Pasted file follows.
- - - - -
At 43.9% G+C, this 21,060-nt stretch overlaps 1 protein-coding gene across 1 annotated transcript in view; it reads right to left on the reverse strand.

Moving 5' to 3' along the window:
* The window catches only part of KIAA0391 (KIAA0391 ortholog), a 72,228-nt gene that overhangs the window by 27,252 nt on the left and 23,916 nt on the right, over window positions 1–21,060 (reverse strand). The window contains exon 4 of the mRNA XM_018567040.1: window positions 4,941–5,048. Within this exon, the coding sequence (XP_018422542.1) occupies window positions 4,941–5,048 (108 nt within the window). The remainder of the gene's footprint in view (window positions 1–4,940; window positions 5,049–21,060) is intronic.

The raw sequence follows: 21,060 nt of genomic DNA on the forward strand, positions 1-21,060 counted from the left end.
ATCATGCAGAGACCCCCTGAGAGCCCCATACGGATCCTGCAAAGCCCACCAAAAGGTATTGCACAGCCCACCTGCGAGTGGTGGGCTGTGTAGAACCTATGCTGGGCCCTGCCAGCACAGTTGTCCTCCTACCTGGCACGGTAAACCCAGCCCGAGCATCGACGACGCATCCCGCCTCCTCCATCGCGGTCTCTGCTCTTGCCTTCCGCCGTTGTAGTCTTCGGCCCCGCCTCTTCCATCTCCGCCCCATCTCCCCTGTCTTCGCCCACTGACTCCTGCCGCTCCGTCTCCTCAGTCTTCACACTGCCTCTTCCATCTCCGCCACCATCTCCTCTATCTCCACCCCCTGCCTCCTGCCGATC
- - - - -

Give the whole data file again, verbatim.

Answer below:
At 43.9% G+C, this 21,060-nt stretch overlaps 1 protein-coding gene across 1 annotated transcript in view; it reads right to left on the reverse strand.

Moving 5' to 3' along the window:
* The window catches only part of KIAA0391 (KIAA0391 ortholog), a 72,228-nt gene that overhangs the window by 27,252 nt on the left and 23,916 nt on the right, over window positions 1–21,060 (reverse strand). The window contains exon 4 of the mRNA XM_018567040.1: window positions 4,941–5,048. Within this exon, the coding sequence (XP_018422542.1) occupies window positions 4,941–5,048 (108 nt within the window). The remainder of the gene's footprint in view (window positions 1–4,940; window positions 5,049–21,060) is intronic.

The raw sequence follows: 21,060 nt of genomic DNA on the forward strand, positions 1-21,060 counted from the left end.
ATCATGCAGAGACCCCCTGAGAGCCCCATACGGATCCTGCAAAGCCCACCAAAAGGTATTGCACAGCCCACCTGCGAGTGGTGGGCTGTGTAGAACCTATGCTGGGCCCTGCCAGCACAGTTGTCCTCCTACCTGGCACGGTAAACCCAGCCCGAGCATCGACGACGCATCCCGCCTCCTCCATCGCGGTCTCTGCTCTTGCCTTCCGCCGTTGTAGTCTTCGGCCCCGCCTCTTCCATCTCCGCCCCATCTCCCCTGTCTTCGCCCACTGACTCCTGCCGCTCCGTCTCCTCAGTCTTCACACTGCCTCTTCCATCTCCGCCACCATCTCCTCTATCTCCACCCCCTGCCTCCTGCCGATC